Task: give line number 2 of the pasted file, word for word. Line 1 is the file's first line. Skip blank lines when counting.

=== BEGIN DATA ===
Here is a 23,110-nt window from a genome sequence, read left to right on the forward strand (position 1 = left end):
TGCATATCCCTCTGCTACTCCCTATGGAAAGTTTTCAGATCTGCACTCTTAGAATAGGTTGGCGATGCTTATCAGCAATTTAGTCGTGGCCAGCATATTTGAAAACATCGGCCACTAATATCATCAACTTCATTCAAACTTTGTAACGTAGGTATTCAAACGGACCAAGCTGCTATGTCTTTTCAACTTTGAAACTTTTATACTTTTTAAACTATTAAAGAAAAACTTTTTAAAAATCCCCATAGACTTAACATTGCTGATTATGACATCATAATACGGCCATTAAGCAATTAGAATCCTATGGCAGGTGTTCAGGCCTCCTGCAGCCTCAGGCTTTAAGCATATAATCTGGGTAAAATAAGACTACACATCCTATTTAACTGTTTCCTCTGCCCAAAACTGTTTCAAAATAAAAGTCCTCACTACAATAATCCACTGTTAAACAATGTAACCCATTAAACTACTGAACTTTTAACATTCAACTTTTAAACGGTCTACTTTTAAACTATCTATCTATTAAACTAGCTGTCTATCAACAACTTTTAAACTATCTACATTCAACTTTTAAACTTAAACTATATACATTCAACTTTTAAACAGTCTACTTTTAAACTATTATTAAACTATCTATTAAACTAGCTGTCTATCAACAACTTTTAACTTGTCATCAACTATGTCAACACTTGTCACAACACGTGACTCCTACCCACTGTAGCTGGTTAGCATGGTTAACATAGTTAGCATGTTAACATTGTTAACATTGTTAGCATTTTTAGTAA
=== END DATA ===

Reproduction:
TGCATATCCCTCTGCTACTCCCTATGGAAAGTTTTCAGATCTGCACTCTTAGAATAGGTTGGCGATGCTTATCAGCAATTTAGTCGTGGCCAGCATATTTGAAAACATCGGCCACTAATATCATCAACTTCATTCAAACTTTGTAACGTAGGTATTCAAACGGACCAAGCTGCTATGTCTTTTCAACTTTGAAACTTTTATACTTTTTAAACTATTAAAGAAAAACTTTTTAAAAATCCCCATAGACTTAACATTGCTGATTATGACATCATAATACGGCCATTAAGCAATTAGAATCCTATGGCAGGTGTTCAGGCCTCCTGCAGCCTCAGGCTTTAAGCATATAATCTGGGTAAAATAAGACTACACATCCTATTTAACTGTTTCCTCTGCCCAAAACTGTTTCAAAATAAAAGTCCTCACTACAATAATCCACTGTTAAACAATGTAACCCATTAAACTACTGAACTTTTAACATTCAACTTTTAAACGGTCTACTTTTAAACTATCTATCTATTAAACTAGCTGTCTATCAACAACTTTTAAACTATCTACATTCAACTTTTAAACTTAAACTATATACATTCAACTTTTAAACAGTCTACTTTTAAACTATTATTAAACTATCTATTAAACTAGCTGTCTATCAACAACTTTTAACTTGTCATCAACTATGTCAACACTTGTCACAACACGTGACTCCTACCCACTGTAGCTGGTTAGCATGGTTAACATAGTTAGCATGTTAACATTGTTAACATTGTTAGCATTTTTAGTAA